Research Document - 2007/022
An Overview of Meteorological, Sea Ice and Sea-Surface Temperature Conditions off Eastern Canada during 2006
By Petrie, B., R.G. Pettipas, and W.M. Petrie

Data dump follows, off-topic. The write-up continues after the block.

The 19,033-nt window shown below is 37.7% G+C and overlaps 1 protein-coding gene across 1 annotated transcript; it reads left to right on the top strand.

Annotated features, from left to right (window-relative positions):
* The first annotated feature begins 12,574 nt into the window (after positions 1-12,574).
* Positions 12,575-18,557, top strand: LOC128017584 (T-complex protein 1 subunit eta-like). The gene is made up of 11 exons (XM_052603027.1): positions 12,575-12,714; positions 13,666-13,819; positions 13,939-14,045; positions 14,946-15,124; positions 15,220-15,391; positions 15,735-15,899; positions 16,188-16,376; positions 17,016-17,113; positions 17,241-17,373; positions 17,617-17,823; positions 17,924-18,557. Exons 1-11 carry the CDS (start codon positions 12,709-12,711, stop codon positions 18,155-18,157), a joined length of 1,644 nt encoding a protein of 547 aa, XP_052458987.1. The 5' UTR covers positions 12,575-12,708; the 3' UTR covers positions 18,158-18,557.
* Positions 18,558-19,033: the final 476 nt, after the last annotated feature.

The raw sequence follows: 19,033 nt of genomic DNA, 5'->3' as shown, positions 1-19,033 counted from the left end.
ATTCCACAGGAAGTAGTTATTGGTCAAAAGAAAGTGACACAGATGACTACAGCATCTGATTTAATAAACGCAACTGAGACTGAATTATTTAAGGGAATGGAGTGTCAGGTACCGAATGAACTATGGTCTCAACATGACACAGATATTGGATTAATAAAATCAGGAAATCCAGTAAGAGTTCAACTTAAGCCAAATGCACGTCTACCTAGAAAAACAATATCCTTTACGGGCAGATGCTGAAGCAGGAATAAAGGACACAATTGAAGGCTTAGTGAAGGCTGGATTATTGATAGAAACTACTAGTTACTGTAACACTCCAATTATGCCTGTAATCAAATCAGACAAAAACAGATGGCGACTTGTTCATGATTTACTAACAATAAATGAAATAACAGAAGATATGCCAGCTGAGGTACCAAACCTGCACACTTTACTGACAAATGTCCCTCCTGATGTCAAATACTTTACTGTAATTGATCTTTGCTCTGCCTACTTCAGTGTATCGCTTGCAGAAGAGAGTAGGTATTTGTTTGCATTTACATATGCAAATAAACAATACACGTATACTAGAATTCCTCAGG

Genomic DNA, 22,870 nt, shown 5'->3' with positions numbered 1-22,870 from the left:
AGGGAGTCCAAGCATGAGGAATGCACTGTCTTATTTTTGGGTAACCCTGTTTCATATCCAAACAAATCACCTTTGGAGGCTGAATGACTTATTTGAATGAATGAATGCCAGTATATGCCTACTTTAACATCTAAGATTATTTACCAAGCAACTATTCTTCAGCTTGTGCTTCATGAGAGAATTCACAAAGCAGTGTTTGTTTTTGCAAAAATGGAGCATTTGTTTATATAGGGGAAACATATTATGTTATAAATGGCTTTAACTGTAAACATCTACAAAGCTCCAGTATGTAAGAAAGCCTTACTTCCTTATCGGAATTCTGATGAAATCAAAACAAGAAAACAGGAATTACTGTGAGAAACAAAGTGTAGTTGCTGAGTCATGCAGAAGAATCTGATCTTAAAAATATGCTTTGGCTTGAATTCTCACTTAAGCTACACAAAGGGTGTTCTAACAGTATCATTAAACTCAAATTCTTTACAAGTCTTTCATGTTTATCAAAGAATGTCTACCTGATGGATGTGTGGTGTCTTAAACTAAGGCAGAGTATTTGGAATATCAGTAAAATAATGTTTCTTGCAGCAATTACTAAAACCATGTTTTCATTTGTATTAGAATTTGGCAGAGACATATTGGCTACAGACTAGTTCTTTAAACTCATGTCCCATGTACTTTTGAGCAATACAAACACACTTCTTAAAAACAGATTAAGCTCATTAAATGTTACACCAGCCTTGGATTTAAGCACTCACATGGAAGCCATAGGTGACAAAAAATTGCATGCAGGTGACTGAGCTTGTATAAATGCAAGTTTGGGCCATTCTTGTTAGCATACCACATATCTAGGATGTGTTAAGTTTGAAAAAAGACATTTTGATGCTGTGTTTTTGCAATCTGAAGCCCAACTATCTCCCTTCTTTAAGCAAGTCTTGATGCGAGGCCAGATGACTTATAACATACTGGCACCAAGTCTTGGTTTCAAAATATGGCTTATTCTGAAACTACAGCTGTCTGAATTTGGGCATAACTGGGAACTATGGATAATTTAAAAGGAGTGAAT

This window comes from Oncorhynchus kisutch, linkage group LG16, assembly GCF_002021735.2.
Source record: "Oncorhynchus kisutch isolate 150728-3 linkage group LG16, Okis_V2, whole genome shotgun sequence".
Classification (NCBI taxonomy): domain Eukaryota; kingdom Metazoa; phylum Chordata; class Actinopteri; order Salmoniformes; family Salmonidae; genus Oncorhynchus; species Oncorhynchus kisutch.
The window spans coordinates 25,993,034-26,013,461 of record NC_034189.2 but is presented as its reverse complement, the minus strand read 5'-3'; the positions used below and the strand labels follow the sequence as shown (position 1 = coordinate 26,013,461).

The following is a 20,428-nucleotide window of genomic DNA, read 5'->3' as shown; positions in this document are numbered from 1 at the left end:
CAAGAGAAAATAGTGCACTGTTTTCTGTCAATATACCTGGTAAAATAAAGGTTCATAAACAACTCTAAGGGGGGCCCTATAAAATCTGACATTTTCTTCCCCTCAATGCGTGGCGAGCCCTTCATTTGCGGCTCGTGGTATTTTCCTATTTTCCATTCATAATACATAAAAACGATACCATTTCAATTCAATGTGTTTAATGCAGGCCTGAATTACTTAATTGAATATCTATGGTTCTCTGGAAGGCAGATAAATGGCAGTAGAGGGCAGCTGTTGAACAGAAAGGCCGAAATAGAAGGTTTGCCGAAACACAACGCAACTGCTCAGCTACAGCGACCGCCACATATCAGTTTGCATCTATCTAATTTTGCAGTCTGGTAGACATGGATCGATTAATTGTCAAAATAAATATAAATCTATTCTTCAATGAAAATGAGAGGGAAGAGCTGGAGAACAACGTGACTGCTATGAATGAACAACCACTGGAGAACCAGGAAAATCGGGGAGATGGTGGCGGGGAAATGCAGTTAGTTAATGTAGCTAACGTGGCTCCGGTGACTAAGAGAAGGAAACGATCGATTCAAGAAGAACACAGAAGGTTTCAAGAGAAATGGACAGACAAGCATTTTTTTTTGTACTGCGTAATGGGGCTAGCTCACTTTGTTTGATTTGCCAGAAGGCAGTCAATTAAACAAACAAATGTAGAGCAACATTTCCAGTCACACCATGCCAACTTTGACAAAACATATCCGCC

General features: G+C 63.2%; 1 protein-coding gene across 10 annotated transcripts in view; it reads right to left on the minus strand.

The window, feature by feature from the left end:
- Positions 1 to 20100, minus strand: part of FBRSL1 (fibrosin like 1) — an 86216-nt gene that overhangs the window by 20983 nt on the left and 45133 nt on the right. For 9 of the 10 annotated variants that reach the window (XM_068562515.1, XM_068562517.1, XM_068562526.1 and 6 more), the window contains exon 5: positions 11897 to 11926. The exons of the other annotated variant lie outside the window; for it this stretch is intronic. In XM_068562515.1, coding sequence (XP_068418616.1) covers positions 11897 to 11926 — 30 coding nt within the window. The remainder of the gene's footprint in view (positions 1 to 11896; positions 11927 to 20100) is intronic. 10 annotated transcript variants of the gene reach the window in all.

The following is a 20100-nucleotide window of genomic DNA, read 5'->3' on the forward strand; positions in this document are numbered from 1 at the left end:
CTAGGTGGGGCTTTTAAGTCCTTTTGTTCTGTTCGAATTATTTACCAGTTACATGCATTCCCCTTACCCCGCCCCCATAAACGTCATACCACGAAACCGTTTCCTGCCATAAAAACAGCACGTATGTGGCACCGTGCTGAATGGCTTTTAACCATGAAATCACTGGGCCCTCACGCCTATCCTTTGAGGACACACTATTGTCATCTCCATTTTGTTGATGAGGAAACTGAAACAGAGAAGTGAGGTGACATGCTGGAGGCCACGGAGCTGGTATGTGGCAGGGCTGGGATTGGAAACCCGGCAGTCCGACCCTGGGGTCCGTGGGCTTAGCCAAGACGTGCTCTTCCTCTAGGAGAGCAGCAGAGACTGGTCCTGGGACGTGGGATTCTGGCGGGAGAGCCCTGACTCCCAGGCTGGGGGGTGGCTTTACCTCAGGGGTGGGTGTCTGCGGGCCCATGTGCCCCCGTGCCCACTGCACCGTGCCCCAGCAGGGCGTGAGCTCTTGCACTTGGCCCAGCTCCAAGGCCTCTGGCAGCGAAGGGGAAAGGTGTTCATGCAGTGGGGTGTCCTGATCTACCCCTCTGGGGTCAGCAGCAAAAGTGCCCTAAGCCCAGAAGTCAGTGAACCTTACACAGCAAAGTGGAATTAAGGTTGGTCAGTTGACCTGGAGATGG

After 4 consecutive years (2001-04) of below normal anomalies and a small positive value in 2005, the NAO index returned to a slightly, below normal value (-3.3 mb) in 2006. A negative index implies weaker winds from the northwest, warmer air temperatures and reduced oceanic heat loss during winter over the Labrador Sea and partly over the Labrador and Newfoundland Shelf. The air temperatures were warmer than normal throughout the area: annual average values were above normal by 1.8 to 3.1°C over the Labrador Sea and Shelf, 1.7°C over the Newfoundland Shelf, 2.3°C in the Gulf of St. Lawrence, 1.4°C over the Scotian Shelf and 0.8-1.3°C in Gulf of Maine. The Newfoundland sea ice cover (Dec-June) was the 2nd lowest in 37 years and its duration was 20 to 60 days less than average depending on location. The Gulf of St. Lawrence ice cover (Dec-Apr) in 2006 was the lowest in the 38 year record; the ice season was the 2nd shortest in 38 years. Below normal conditions also prevailed on the Scotian Shelf: the ice cover (Jan-Apr) was the 3rd least in 38 years and its duration was 40-50 days less than normal. No icebergs reached the Grand Banks in 2006, only the second year since 1880 when none were reported. The analysis of satellite data indicates a north-south gradient of sea surface temperatures similar to the air temperature distribution. In 2006, there were positive annual SST anomalies from Bravo in the Labrador Sea and Hudson Strait on the northern Labrador Shelf to eastern Georges Bank and the Bay of Fundy. Annual anomalies ranged from 0.05°C (Georges Bank) to 2.04°C (eastern Grand Bank).
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